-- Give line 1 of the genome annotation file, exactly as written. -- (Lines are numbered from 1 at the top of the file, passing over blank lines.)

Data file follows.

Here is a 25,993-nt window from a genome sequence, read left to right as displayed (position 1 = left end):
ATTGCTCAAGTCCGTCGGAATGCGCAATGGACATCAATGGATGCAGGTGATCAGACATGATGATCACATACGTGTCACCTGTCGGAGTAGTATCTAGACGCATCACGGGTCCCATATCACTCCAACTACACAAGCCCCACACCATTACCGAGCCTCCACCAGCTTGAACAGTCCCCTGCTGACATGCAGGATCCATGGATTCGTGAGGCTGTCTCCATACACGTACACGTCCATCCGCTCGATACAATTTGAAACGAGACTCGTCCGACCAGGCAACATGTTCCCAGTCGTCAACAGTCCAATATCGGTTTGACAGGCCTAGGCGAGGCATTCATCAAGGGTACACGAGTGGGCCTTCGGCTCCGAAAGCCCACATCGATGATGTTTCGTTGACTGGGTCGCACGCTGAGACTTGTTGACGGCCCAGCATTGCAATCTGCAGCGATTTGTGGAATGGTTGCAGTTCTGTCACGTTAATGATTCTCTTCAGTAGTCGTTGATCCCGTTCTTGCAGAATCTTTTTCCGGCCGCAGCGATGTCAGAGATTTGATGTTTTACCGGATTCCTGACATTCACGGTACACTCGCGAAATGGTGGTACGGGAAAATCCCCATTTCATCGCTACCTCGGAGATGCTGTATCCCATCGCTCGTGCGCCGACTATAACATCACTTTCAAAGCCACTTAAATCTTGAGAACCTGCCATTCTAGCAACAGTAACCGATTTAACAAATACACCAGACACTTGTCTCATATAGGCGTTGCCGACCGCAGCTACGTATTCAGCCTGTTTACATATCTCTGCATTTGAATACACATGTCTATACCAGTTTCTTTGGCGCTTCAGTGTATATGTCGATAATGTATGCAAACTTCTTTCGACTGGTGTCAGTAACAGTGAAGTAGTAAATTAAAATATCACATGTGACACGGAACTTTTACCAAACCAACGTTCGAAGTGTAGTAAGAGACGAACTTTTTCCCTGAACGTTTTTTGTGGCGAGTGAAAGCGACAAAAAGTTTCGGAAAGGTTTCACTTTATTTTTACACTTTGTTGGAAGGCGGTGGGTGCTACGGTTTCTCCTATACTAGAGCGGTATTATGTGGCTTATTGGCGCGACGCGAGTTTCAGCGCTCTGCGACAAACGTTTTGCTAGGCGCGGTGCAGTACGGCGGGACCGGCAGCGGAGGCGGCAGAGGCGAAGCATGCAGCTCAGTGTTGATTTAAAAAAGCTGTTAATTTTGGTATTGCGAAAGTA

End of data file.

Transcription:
Here is a 25,993-nt window from a genome sequence, read left to right as displayed (position 1 = left end):